At 225, this is working pretty well for me. I only very occaisonally flex the wheel into the stays under extremely high load. I have that rear wheel wound very tight, to help mitigate wheel flex.
I have been under the school of thought that a wheel can be compliant and strong, but I also have the wheel in the stand once a week regardless.
Both wheels are still round and straight after 2 months of pretty agressive riding.
Hopefully Mike wont tell me that I'm riding a time bomb :)
Are you having to tweak your wheels much when you have them in the stand every week or are you just being safe? I hadn't even considered Super Comps--does your front wheel seem flexy at all. Are you riding a rigid fork or suspended? Sound like a *nice* set of wheels!
 

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Discussion Starter · #9 ·
ihatemybike said:
I can't ride butted spokes in my rear wheel. Apparently, when I do tail taps the force I put on the wheel is enough to break the spokes at the butting doesn't metter if they are DT or Wheelsmith.
No tail taps for me... not on purpose anyway, I'm doing good to hop curbs or little 6" logs in the trail. Are you doing jumps or street stuff? Or maybe both a with a little trials thrown in?

One thing I have noticed with this 29er is that I have a harder time getting it off the ground--probably just got lazy from being able to preload the dual-susp before launching over stuff. I swear I used to be able to hop my mid-80's Schwinn Sierra over all kinds of stuff--hmm...could it be the extra 40 lbs I'm lugging around now.

Either way, my wheels probably won't have to endure a lot of jumping :)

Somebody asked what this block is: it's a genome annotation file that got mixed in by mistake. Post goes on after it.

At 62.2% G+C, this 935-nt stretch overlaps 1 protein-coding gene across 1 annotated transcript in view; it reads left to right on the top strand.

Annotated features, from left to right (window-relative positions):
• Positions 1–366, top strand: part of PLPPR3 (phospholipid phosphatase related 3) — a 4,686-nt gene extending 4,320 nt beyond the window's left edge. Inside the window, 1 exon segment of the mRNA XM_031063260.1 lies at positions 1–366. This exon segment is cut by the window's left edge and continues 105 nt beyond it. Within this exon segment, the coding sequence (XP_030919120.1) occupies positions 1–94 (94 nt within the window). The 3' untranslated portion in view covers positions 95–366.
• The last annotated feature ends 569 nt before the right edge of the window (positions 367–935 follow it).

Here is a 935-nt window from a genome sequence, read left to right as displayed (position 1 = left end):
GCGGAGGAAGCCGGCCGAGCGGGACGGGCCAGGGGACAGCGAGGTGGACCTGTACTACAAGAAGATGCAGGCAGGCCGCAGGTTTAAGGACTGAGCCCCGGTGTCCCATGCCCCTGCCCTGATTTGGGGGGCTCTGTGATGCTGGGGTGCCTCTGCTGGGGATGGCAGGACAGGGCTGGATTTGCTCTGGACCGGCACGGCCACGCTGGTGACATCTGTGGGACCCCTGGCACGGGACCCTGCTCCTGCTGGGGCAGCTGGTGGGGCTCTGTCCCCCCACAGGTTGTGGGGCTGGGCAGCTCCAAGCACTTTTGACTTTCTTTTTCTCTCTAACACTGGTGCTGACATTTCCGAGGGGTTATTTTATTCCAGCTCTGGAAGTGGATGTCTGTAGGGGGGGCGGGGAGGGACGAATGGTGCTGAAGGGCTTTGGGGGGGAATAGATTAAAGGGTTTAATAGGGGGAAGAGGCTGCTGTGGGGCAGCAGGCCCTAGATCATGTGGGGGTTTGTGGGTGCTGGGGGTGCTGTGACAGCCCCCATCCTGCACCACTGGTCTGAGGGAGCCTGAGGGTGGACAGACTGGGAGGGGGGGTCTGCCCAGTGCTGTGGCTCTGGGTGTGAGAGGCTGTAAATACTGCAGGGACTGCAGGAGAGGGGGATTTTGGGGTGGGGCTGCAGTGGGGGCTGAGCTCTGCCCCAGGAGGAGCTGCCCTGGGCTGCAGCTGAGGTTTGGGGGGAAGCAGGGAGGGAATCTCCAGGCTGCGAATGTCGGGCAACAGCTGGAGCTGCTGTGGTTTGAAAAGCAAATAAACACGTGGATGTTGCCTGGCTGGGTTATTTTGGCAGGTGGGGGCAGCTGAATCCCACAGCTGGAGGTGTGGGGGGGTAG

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If you want to do it for fun, then by all means. But I don't think the switch will offer any real weight or performance upgrade.

I wouldn't mess with aluminum nipples either. Some have no problems, but the potential hassles far outweigh the tangible gains, IMO.
 

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Discussion Starter · #11 ·
PeanutButterBreath said:
If you want to do it for fun, then by all means. But I don't think the switch will offer any real weight or performance upgrade.

(snipped)
Of course you're right, I mean, we are talking about an old heavy guy on a steel 28 lb SS. I could easily save more weight by only filling up my water bottle 7/8 of the way, or pulling that extra Clif Bar outta my Camelbak. But then again... I *might* feel a difference (even if it's only in my head), and that'll make me ride better right? :)

I kinda figure this is all just for fun anyway. Anything we can do to personalize a bike and make it just a hair nicer, I mean, all these little tweaks here and there eventaully add up to... well... a medium-sized tweak? :D

Regards,

Jerry
 

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jDubELu said:
Like Mike mentioned above--I was off on my weight reduction estimates. I was originally planning to use alum nipples on the front, but now I'm not so sure--I guess I could still use them on the non-disc side and be safe. I'm still curious as to why he recommended I stick with straight gauge on the front. I'll certainly try and get a little more info before I proceed--he certainly has a lot more experence than I ever will. I've pretty much ruled out using the DT Revs at all because of my weight.

Did you notice much of a difference in the ride of your wheelset after you rebuilt it?

Jerry
Not the least - since I didn't even ride it with the straight gauge spokes.